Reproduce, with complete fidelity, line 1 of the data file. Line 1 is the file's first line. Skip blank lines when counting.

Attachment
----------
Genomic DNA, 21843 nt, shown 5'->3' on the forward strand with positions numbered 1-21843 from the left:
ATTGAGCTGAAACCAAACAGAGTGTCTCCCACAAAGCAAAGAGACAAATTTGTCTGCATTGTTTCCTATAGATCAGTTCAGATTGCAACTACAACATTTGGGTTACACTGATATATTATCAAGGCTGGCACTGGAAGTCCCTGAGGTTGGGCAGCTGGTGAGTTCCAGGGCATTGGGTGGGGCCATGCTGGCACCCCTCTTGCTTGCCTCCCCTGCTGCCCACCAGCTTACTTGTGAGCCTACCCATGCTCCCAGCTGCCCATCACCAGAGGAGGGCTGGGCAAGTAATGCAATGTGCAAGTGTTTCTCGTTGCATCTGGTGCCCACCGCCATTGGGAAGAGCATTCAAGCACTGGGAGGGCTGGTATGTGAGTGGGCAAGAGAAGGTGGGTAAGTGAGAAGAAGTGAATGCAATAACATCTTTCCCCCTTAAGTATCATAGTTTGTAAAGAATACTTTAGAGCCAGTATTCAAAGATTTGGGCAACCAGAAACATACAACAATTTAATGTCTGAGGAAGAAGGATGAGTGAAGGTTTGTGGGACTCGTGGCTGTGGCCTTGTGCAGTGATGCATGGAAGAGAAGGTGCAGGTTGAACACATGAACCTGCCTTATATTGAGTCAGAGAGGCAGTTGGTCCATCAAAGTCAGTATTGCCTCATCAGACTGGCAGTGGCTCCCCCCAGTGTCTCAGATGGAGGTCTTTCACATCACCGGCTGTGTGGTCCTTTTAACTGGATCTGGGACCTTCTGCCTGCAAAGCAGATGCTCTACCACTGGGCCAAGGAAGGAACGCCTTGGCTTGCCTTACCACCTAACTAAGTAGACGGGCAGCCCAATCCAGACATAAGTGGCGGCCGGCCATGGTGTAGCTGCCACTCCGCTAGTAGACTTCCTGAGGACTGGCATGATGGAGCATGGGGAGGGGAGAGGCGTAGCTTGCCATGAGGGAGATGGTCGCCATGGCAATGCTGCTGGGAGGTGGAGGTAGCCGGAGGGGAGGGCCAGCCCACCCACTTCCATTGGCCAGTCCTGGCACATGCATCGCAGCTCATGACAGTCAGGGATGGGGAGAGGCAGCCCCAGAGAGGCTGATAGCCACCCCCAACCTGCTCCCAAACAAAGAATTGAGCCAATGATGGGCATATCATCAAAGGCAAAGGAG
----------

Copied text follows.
Genomic DNA, 21843 nt, shown 5'->3' on the forward strand with positions numbered 1-21843 from the left: